The Bonsai Tree

Colorado, August 2010

Colorado, August 2010

The bonsai tree
in the attractive pot
could have grown eighty feet tall
on the side of a mountain

Lately I have been enjoying gardening. There’s a certain pleasure to be taken from the honest work of tugging: weeds and clumps of crab grass. I enjoy the fragrance of the jasmine and the orange blossoms, and even the spent roses have an inviting smell. There is something else to know about the yard in which I garden. The landscaping here is riddled with imperfections. I dislike the thistles, stubborn and painful. The crab grass climbs through the shrubs in unattractive shoots. Mysterious groundcovers grow, sometimes generously, and the uninvited things love the wells around the newest trees where the water pools.

till split by lightning.

Til split by lightning, wrote poet Marge Piercy. I remembered this poem today in the backyard while gathering pine needles that dropped across the fence from the neighbor’s tree. The wind and the sky would conspire to shape the bonsai wherever it grew. Nature would take its toll. I see something like this here, in my own yard: there’s a large dead branch in the middle of the beloved orange tree that makes its profile uglier, like one dead finger of five.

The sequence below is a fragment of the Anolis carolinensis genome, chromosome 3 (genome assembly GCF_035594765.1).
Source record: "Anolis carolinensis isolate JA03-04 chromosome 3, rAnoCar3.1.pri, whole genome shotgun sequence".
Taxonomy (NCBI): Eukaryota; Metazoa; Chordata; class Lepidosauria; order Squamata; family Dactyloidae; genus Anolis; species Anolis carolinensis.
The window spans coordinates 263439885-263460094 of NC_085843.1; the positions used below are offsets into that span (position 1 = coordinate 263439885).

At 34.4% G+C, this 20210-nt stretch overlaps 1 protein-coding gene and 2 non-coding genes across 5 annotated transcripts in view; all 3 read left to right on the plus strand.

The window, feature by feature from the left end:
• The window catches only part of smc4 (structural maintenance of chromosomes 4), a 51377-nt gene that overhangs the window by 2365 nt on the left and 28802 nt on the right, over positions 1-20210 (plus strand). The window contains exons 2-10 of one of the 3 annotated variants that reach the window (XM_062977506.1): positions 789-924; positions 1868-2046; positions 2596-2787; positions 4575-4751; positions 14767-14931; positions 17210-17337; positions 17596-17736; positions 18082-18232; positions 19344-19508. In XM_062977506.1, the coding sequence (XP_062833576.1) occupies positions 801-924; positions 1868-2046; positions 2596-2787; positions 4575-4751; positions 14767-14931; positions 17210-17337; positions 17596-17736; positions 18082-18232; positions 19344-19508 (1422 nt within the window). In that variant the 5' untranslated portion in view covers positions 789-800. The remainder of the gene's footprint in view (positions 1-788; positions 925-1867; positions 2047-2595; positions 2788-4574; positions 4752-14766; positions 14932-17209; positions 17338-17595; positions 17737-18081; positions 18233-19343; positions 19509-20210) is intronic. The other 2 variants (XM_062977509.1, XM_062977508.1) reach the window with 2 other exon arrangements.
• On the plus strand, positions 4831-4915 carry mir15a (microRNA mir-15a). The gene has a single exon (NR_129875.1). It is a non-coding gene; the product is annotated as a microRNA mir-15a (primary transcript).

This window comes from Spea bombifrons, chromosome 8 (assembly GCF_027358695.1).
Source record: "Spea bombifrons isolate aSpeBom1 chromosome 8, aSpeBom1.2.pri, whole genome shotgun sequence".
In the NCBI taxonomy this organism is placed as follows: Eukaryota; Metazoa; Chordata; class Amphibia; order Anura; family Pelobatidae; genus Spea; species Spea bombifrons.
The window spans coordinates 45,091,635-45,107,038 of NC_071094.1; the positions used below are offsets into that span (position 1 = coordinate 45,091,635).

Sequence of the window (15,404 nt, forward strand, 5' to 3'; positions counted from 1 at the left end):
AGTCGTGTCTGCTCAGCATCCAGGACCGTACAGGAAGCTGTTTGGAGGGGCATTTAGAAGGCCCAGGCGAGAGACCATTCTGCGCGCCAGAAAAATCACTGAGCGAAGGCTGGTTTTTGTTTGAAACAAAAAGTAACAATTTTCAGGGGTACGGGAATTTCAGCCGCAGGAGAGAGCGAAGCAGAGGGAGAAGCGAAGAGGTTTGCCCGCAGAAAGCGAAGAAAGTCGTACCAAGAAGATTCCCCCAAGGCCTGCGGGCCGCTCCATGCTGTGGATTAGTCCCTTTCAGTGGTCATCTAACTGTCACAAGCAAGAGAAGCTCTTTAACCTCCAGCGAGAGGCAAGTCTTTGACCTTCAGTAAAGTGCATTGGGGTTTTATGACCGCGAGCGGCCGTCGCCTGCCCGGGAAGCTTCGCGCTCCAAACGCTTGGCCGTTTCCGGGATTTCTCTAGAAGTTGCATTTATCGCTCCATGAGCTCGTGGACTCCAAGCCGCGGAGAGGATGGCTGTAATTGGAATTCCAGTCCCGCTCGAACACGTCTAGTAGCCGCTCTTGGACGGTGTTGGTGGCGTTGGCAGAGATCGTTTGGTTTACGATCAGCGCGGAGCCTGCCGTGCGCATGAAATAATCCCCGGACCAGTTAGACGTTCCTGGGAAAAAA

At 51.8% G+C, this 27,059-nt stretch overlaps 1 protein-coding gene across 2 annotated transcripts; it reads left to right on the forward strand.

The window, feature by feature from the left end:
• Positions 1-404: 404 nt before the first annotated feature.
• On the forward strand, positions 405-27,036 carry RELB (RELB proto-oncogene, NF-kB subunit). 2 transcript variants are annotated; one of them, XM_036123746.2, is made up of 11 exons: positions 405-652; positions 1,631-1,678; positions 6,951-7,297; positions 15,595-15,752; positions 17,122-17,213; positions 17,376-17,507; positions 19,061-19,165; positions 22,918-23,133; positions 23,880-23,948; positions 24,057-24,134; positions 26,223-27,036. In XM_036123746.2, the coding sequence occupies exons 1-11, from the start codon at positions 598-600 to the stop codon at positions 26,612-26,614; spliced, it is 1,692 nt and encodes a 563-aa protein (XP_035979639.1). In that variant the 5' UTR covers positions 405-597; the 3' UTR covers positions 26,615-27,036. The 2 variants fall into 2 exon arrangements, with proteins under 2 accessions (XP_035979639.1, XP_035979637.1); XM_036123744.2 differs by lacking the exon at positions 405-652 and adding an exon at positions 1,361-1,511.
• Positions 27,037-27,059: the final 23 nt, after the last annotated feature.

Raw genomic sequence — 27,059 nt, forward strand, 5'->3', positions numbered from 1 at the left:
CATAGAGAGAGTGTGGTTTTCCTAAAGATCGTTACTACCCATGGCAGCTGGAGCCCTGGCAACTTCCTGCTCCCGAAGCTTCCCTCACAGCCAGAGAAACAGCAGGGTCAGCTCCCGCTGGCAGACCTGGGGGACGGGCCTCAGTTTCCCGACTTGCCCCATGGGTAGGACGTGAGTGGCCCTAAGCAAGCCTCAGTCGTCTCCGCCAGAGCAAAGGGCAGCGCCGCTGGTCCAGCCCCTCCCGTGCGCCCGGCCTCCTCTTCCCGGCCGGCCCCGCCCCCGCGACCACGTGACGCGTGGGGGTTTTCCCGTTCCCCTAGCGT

But a gardener
carefully pruned it.
It is nine inches high.

What Piercy derides can also be understood as the work of water over smooth stones, I believe. This is how life has to go. In life we all pay in heartbreaks grand and minor, and we are all made to stomach misfortune and to confront imperfection. We are all both nine inches high and limitless, infinitely high. There is beauty in the miniature bonsai, of course there is, just as the smoothest stones are the ones most pleasant to touch. We are all composed of miniature things and of tinctures most lethal.